Better boundaries tip: When you're this overly self-protective, it's nearly impossible to establish a romantic connection with someone because you'll shoot any possibility down before giving it a chance. If you're bitter, angry, and prone to not giving the benefit of the doubt to someone new, then you need to work on yourself in order to let go of past resentments, understand the difference between being reasonably and unreasonably guarded around others, and open yourself up to the possibilities of having a future with your date. It's also important to learn that you can share information about yourself that's sensitive to you, for whatever reason (i.e., difficult relationships with family) in a cool, factual way, with a kind (or at least neutral) tone of voice. More often than not, a date will judge you on your tone of voice as much as the facts stated in your response.
11-15 points: Unattractively wavering
Better boundaries tip: You're aware of your self-protective tendencies, and that's a first step. But you're letting them unduly influence your dating behavior, and that can be a real turn-off to a potential paramour. As humorist Fran Lebowitz says, "Spilling your guts is as attractive as it sounds." Consider what you're going to say before you accidentally "over-share" information. It's normal to slow down the response process if you're feeling scared or vulnerable, but don't let your fear rule you. Carefully considering what to share and what to keep to yourself is fine, but in those instances where you need to back off a little in order to feel more comfortable, consistency and communication are key — after all, a slow and steady approach can help you win the romantic race. There's nothing wrong with saying that you prefer taking things slow, for whatever reason (i.e., you're recently out of a relationship or you want to really get to know each other before committing to a relationship). But don't alternate acting hot and cold towards someone based on your fears alone.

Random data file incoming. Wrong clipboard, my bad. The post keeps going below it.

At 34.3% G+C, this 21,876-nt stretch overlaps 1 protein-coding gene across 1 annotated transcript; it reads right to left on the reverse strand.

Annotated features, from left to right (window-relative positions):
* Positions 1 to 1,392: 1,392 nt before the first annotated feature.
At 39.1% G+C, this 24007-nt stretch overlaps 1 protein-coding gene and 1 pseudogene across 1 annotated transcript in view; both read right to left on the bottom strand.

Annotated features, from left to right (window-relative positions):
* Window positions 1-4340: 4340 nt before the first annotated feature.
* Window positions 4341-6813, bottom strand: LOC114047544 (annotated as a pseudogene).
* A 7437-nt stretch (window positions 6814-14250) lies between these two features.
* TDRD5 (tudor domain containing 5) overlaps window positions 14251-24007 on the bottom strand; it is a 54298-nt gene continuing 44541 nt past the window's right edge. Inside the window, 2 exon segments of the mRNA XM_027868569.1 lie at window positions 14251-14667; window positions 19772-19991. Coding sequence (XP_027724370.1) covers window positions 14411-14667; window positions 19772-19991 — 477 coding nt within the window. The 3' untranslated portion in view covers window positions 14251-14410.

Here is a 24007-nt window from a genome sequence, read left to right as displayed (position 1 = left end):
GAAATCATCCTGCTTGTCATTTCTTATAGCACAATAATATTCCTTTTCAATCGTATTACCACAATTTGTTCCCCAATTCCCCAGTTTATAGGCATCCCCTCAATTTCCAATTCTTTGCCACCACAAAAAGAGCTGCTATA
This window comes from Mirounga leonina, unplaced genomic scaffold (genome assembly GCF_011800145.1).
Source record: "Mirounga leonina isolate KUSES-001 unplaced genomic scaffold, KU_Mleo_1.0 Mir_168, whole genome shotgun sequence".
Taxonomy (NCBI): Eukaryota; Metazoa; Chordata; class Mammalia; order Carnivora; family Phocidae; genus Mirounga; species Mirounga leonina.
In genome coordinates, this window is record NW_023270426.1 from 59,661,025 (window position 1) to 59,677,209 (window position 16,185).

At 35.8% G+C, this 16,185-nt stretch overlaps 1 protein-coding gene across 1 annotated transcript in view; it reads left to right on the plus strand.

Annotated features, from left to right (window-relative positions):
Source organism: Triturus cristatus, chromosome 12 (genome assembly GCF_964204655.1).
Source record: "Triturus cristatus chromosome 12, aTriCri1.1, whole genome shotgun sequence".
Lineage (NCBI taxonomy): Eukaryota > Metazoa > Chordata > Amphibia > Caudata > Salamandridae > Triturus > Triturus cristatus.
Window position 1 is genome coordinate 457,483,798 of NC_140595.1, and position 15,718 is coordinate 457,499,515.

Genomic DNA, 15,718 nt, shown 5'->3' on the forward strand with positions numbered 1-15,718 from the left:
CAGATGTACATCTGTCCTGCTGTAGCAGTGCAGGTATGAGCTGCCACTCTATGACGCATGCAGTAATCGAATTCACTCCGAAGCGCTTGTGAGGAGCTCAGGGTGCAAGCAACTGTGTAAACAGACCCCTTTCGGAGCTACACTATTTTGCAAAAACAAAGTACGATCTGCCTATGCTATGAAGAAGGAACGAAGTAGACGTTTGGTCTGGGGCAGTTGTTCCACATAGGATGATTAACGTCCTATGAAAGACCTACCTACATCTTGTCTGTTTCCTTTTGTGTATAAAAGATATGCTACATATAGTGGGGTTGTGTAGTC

16-20 points: Smartly attuned to your boundaries
Better boundaries tip: Good news! You have your tendencies toward self-protection in check. You know the value of judging a person's actions over words alone, and you also have a support system in place to help you evaluate a date's true potential. Especially if you've had a tendency toward self-protection in the past, it's important to have friends or a counselor who can give you objective feedback. It's easy to misinterpret someone's words, but actions are more clear-cut — and frankly, they're the most reliable way to judge whether someone's a worthy date (and, ultimately, mate) for you.
Dave Singleton, an award-winning writer and columnist for Match.com since 2003, is the author of two books on dating and relationships. Send your dating questions and comments to him at firstname.lastname@example.org.